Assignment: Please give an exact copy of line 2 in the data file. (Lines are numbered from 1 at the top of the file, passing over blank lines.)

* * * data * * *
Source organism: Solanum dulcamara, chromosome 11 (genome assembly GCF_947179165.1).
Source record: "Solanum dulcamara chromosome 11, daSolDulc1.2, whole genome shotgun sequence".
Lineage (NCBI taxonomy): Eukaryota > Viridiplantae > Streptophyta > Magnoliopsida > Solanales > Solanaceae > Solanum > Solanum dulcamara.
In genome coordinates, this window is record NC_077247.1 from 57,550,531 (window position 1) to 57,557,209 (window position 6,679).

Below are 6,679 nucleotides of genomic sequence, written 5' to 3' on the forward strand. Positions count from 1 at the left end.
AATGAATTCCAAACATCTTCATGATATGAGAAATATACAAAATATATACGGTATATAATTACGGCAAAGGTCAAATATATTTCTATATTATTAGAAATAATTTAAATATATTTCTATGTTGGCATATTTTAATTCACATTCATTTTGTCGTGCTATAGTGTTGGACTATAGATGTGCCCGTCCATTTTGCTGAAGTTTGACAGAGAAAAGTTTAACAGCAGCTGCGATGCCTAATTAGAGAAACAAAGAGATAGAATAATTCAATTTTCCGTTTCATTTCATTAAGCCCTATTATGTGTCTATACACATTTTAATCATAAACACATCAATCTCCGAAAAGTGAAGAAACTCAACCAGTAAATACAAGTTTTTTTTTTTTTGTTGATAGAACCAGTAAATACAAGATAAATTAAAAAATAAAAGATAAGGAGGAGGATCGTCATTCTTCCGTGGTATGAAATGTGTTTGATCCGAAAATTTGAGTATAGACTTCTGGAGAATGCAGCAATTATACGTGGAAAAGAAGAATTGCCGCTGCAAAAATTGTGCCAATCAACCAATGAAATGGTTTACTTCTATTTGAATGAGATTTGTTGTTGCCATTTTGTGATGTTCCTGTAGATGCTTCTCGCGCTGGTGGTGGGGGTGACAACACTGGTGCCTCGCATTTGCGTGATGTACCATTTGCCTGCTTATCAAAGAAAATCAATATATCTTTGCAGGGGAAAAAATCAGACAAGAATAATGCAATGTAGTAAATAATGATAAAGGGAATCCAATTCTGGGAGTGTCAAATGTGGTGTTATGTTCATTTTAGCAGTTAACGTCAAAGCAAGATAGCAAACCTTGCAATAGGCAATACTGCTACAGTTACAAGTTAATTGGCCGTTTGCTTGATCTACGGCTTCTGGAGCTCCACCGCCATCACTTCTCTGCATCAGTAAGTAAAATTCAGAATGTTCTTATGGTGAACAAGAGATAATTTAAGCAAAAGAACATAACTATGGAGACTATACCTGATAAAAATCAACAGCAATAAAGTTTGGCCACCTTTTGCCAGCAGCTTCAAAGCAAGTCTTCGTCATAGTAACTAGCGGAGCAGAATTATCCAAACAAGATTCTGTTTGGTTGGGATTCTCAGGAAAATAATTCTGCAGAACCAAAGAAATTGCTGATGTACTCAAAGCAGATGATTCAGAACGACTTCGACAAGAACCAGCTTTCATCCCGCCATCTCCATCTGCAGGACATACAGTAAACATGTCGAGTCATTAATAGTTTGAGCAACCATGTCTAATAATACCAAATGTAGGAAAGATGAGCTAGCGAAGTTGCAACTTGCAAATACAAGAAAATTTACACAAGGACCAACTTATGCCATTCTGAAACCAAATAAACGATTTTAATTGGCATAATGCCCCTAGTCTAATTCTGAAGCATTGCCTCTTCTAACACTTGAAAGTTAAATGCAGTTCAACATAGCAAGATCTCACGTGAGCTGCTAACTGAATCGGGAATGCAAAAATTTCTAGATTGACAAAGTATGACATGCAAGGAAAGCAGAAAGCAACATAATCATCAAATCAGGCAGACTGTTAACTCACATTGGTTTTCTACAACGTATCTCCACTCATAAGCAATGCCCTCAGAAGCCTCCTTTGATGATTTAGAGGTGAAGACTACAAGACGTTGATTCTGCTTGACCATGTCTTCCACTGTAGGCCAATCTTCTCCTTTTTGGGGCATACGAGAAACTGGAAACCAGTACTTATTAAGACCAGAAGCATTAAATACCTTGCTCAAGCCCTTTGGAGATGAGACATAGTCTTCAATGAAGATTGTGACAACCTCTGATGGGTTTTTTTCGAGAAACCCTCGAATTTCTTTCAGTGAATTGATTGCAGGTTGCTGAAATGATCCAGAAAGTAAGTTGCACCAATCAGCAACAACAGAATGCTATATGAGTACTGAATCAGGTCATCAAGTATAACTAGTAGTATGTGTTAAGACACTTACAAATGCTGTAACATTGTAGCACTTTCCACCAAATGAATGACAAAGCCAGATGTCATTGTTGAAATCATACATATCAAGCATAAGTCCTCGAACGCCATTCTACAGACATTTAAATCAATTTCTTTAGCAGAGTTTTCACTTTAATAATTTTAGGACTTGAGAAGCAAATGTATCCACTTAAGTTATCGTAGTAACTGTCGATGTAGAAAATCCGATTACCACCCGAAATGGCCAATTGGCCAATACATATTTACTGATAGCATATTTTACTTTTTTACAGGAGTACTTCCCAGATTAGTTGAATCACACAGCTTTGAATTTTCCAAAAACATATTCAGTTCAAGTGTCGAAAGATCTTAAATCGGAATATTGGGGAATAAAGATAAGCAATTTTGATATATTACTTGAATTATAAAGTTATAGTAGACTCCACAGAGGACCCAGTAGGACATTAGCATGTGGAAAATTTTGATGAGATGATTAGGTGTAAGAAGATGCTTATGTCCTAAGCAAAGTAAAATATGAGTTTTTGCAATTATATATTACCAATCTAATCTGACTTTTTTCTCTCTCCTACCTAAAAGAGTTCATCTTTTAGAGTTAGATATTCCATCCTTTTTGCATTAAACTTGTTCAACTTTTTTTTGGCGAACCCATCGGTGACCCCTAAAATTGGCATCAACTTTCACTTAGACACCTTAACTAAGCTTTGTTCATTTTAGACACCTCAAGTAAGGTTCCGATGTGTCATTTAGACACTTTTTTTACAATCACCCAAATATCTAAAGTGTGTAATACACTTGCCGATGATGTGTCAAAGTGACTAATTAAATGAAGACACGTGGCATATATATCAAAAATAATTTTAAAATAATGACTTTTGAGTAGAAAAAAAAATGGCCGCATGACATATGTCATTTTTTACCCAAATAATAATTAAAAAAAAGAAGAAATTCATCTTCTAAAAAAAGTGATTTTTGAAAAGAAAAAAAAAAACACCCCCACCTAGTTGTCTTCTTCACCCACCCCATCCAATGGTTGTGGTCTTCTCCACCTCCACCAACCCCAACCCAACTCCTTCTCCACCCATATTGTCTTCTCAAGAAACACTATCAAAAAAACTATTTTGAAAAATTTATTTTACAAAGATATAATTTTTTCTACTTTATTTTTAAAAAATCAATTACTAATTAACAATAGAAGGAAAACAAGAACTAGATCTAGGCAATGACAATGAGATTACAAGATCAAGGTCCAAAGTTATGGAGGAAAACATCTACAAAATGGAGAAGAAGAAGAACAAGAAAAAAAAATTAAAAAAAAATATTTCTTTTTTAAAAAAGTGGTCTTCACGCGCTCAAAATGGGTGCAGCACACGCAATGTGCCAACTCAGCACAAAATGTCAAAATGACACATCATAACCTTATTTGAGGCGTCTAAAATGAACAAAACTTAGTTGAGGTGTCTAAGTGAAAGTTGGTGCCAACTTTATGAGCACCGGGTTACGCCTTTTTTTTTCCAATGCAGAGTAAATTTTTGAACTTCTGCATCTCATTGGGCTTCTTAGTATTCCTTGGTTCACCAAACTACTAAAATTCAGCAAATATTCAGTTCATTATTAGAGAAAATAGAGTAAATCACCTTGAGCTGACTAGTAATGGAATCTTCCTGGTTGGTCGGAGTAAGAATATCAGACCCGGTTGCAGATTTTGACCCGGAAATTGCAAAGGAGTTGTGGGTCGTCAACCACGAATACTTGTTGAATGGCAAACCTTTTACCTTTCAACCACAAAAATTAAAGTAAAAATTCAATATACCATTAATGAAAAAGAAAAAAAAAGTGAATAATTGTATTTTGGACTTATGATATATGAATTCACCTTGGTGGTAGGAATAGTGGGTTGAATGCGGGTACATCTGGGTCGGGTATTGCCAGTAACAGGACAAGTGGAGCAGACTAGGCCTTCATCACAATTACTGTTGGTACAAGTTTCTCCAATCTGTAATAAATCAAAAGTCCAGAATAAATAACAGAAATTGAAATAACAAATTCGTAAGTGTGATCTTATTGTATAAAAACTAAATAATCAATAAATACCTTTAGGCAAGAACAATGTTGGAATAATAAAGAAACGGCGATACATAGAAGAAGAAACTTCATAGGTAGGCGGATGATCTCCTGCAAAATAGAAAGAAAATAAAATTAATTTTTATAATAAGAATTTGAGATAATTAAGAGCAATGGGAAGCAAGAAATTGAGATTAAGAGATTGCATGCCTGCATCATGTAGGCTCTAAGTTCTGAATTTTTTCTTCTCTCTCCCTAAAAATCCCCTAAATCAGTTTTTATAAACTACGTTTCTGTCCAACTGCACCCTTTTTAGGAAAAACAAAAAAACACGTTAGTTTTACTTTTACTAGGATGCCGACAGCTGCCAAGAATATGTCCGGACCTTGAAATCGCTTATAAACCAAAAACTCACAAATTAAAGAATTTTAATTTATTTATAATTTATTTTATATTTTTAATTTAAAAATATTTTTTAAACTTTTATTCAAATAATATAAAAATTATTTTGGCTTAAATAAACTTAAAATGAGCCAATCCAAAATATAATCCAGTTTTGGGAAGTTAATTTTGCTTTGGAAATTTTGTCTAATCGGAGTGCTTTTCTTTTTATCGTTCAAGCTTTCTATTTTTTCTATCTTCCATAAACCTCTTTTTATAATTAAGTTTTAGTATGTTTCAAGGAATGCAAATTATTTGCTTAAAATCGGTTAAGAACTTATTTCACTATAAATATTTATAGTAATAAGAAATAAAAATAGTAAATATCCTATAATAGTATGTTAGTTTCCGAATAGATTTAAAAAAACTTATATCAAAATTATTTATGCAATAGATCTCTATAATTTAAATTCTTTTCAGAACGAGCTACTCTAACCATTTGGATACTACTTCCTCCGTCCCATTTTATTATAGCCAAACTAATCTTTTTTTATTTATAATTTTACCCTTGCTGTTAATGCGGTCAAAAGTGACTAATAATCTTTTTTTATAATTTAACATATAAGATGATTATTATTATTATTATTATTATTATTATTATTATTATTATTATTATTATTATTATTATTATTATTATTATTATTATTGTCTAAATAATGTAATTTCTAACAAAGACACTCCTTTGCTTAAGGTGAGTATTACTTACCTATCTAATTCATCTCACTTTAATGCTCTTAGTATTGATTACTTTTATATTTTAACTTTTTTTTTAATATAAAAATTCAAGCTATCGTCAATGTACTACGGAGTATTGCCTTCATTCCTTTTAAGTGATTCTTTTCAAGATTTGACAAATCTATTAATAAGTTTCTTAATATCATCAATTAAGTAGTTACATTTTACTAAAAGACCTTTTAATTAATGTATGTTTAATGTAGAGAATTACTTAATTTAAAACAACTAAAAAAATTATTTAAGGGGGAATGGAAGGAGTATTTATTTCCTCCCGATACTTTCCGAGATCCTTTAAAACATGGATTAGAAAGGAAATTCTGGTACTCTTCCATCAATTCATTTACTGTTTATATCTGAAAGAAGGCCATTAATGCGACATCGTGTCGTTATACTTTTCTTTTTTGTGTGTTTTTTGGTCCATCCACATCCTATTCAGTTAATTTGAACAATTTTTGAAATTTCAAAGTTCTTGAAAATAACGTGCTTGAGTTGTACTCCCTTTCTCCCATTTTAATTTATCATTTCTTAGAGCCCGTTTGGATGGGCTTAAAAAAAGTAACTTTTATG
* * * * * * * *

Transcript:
Source record: "Solanum dulcamara chromosome 11, daSolDulc1.2, whole genome shotgun sequence".